India's 2009 Elections is an inquiry into the 15th General Elections of India. It explores how the elections played out, what factors influenced the electorate, and how the elections are an important contribution to India's democracy.
Authored by renowned scholars and analysts from various backgrounds, the collection of articles critically examines multiple areas of the Indian polity:
Coalition and alliance politics, representation, national integration, and women's participation; Dominant party, competitive two-party and multi-party states including Gujarat, West Bengal, Rajasthan, Kerala, Maharashtra, Karnataka, Andhra Pradesh, Bihar, Jammu and Kashmir, and the northeast states; Caste, tribal, and ethnic politics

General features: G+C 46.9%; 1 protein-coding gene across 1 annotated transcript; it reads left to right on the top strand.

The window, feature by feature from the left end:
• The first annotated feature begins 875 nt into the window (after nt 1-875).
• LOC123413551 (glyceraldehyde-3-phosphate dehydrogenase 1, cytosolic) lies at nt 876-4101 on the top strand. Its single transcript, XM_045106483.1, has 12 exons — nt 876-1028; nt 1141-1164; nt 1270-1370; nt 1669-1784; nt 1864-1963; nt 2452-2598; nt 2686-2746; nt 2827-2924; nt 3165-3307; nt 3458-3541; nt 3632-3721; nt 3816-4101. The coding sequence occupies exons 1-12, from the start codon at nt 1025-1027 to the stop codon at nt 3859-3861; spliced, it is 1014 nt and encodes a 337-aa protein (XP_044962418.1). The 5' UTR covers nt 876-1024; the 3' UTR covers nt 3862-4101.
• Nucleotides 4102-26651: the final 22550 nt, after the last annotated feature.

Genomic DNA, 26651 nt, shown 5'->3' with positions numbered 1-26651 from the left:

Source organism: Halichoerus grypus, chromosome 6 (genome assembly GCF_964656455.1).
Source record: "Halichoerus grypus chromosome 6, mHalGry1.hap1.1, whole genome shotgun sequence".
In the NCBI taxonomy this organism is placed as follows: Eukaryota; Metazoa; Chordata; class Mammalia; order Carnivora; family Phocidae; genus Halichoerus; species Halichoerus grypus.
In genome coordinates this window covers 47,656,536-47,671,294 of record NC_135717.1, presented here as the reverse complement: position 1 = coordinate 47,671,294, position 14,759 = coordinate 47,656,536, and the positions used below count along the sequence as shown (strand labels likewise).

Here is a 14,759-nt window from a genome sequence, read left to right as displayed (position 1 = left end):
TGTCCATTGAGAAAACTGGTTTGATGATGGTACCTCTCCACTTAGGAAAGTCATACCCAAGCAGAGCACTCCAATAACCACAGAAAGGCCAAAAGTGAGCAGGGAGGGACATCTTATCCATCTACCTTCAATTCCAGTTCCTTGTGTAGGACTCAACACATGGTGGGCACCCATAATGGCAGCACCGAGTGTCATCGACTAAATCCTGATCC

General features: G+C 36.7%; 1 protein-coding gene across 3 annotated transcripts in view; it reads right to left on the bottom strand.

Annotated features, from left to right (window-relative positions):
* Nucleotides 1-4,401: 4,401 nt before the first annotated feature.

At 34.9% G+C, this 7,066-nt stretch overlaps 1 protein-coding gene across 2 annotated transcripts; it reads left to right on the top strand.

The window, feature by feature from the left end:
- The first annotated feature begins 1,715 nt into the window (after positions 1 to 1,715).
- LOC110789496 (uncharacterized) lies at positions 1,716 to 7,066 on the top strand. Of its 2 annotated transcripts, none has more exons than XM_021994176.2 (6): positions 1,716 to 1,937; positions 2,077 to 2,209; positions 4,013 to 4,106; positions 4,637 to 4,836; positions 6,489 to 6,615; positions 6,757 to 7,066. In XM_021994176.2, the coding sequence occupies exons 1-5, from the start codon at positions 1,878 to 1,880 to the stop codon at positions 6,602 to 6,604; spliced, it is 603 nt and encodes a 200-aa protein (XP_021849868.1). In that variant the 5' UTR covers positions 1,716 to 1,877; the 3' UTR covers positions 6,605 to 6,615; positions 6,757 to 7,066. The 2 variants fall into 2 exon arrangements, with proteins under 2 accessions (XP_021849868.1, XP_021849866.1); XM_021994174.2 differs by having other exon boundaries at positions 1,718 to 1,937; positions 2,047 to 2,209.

According to the contributors, the public outcome of the 2009 elections indicated a demand for integrity, continuity, and competence—values that were considered almost obsolete in today's political scenario. At the same time, the contributors admit to problems in structure, providing for minority cultures, stability, and contentious public policy issues.
Chapter 13: Karnataka: The Surge of Saffron: Some Genuine and Some Imitation?
Karnataka: The Surge of Saffron: Some Genuine and Some Imitation?
BJP's impressive performance in Karnataka in the 2009 Lok Sabha elections was a foregone conclusion. It won 19 out of 28 Lok Sabha seats in Karnataka, two-thirds of the total seats. BJP's victory is almost a replication of its Lok Sabha performance in 2004. The victory also provided a ray of good news to the BJP national leaders, distressed by BJP's electoral performance in the rest of the country.
In the 2004 Assembly elections, Karnataka voters had given a fractured mandate. Although BJP had emerged as the largest party with 79 seats, it was way short of a simple majority of 113. Its position improved markedly in ...